Time are a changing! Actually times have changed. Senior level buyers and executives-the people who are now making the decisions on what staffing and professional service organizations their companies ought to use-are interested in buying business results, not just individual products or services (“skills,” “talent” and “people”) or features and benefits. Leading sales organizations today are recognizing changes in buyer behavior and client expectations and redefining what value means, through the eyes of their customers. In other words, they are taking the time to understand what their customer’s business goals and objectives are and what business outcomes they seek. That is what the customer values. Translated into the world of IT staffing and consulting (and this applies for all of staffing/professional services), customers are interested in buying the business results that your consultants/candidates will produce for your customer. To achieve this we need to understand what their “current state” is and what their desired state or “end state” is. And we need to understand why it is important for them to get there. To operate at a strategic level sales professionals must understand the customer’s problem, the impact the problem has on the organization (who, what departments, how, does it impact customers, suppliers and partners too?), and the group of stakeholders responsible for solving the problem(s). Lastly we must understand what the customer must do in order to solve the problem (and determine if they are committed to doing so). Critical to executing this is the salespersons ability to recognizing and understanding the customers problem and connecting the dots between the customer’s pain point and their solution offerings. Lastly, the salesperson needs to be able to translate the concept into a workable solution so that the customer feels confident in your ability to help them achieve their “end state.” One of the biggest challenges or issues I hear from business owners and sales professionals is their inability to establish follow up meetings with their clients and prospects. This is especially true with senior level contacts-VP’s, EVP’s and the C-suite. Perhaps one of the causes for the lack of follow up meetings is the salespersons inability to demonstrate to the customer that they understand the customer’s critical business issues and can map those issues to their service offerings and offer a solution?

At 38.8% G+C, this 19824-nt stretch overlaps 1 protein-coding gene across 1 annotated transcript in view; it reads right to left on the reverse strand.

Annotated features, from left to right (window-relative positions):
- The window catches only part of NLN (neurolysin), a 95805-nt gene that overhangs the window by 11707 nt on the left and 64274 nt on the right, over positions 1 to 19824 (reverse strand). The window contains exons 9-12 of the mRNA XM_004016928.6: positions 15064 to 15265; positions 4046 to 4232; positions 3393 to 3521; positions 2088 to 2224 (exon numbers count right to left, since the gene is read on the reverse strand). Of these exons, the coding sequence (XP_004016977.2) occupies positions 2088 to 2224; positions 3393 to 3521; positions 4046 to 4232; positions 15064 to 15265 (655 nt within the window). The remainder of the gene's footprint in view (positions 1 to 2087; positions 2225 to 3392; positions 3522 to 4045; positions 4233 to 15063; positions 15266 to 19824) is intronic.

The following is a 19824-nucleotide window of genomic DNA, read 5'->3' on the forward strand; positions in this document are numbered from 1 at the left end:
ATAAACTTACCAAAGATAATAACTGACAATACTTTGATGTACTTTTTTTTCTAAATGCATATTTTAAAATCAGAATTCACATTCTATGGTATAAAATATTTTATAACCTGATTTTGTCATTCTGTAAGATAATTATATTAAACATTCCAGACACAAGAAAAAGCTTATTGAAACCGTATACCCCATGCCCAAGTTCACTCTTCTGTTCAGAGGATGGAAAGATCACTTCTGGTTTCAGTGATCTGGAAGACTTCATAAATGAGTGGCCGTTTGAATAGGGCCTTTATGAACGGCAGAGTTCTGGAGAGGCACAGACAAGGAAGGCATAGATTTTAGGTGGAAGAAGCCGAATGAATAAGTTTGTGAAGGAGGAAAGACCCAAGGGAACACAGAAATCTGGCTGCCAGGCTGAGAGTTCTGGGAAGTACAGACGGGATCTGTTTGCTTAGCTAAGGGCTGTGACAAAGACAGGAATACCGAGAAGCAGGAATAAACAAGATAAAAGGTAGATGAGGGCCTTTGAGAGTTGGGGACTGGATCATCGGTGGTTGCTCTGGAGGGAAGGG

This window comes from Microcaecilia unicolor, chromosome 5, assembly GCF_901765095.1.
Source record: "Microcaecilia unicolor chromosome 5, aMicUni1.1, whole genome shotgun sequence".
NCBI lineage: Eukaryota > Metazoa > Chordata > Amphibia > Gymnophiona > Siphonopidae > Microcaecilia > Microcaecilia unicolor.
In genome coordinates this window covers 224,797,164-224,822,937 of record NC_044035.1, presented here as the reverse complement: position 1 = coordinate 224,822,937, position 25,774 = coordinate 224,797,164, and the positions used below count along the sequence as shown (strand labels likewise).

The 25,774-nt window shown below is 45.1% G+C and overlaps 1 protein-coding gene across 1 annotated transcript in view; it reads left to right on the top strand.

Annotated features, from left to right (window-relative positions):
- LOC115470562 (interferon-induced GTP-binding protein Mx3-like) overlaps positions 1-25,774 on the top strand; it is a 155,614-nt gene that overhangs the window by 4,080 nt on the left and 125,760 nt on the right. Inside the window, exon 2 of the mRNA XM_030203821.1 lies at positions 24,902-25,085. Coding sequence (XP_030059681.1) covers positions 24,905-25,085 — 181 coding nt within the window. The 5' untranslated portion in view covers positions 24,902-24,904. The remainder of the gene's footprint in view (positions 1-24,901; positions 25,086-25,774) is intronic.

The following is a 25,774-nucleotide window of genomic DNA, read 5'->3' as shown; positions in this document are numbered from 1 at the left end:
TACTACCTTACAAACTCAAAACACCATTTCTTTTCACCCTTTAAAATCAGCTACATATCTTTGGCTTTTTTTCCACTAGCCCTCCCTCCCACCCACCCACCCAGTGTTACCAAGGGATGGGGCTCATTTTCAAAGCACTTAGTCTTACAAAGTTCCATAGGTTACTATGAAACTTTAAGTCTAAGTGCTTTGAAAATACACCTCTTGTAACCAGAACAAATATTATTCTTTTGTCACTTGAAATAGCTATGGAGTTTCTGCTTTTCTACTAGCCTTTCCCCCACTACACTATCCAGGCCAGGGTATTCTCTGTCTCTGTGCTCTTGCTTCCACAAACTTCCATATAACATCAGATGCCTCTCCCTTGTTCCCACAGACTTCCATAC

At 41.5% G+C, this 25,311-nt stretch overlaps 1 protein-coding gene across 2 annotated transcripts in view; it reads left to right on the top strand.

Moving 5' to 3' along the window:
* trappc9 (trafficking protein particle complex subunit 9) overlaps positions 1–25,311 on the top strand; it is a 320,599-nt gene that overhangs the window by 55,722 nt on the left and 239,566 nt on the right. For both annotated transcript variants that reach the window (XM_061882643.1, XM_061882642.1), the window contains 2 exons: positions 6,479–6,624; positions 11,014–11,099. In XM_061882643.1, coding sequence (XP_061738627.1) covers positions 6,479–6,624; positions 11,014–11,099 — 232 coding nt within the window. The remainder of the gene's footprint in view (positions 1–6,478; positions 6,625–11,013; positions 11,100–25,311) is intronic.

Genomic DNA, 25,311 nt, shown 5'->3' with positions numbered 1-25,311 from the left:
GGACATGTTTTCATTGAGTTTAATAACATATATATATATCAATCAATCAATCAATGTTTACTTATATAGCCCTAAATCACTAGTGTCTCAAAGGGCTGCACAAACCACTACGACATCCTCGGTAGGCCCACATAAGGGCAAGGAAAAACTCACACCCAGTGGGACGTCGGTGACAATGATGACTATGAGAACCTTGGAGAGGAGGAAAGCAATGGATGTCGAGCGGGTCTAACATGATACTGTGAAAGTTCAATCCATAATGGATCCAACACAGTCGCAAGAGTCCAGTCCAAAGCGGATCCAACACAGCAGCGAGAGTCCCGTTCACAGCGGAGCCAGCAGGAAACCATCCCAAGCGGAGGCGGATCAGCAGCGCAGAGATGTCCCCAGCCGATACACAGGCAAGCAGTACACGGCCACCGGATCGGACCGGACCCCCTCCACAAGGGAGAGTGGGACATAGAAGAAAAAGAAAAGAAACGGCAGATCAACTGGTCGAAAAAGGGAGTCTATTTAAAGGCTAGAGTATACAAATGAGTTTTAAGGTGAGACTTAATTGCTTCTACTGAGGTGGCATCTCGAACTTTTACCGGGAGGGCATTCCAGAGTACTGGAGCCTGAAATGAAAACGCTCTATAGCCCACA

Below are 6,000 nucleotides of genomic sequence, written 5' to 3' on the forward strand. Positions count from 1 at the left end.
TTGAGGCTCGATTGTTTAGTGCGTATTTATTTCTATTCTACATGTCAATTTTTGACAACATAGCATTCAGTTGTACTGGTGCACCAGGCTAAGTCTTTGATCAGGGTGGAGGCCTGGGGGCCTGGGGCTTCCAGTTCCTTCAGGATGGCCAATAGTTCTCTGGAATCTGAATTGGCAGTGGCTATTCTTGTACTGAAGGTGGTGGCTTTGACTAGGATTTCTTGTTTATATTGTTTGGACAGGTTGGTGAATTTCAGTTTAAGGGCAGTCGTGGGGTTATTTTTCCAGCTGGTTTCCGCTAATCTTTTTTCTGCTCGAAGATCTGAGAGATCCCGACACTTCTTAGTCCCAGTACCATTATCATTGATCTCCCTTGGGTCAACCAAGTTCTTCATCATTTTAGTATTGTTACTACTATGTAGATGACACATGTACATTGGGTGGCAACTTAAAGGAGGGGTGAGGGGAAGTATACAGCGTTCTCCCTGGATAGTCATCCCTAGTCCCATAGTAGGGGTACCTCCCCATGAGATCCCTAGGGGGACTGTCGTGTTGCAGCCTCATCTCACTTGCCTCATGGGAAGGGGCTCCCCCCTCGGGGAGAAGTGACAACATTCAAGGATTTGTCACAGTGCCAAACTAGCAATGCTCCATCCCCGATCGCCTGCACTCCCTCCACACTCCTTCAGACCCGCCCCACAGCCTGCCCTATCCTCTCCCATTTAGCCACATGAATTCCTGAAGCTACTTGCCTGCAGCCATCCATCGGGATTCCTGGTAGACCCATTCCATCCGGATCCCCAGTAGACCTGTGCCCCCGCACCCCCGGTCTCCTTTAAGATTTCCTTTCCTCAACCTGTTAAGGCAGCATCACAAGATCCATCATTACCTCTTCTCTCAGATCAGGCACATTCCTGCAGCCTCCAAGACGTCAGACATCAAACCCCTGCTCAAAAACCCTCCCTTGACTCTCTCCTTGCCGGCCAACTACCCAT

Why Haven’t We Adapted? When Will We Adapt?

So back to my original question, “Why haven’t we adapted?” I don’t know the answer to this question, I am sure there are lots of reasons. But what I do know is that every sales professional, business owner and managers across the country that I work with desperately wants to “sell to the C level,” “sell a solution,” “get on the approved vendors list,” and “win the RFP/bid.” They want to win more market share and they want to “sell deeper and wider” in their existing accounts. To do so we will need to start having these conversations with our prospects and customers. If you’re ready to lose your “leg warmers” and get with the times, give us a call, we just might be able to help you.


About Dan Fisher

Dan Fisher is founder and owner of Menemsha Group, a provider of sales enablement solutions dedicated to helping IT staffing firms improve win rates, shorten their sales cycle, and increase revenue per sales rep. Since launching Menemsha Group in 2008, Dan has consulted with over 200 IT staffing firms and has invested over 5000 hours coaching IT staffing sales reps. He’s authored is his own proprietary sales methodology and has previously spoken at Staffing World, TechServe Alliance and Bullhorn Live 2012. Prior to launching Menemsha Group, Dan spent 16 years in the IT industry running local, regional and national sales teams. Dan worked for Kelly Services, Oracle Corporation and Alliance Consulting. Dan currently resides in Boston, Ma.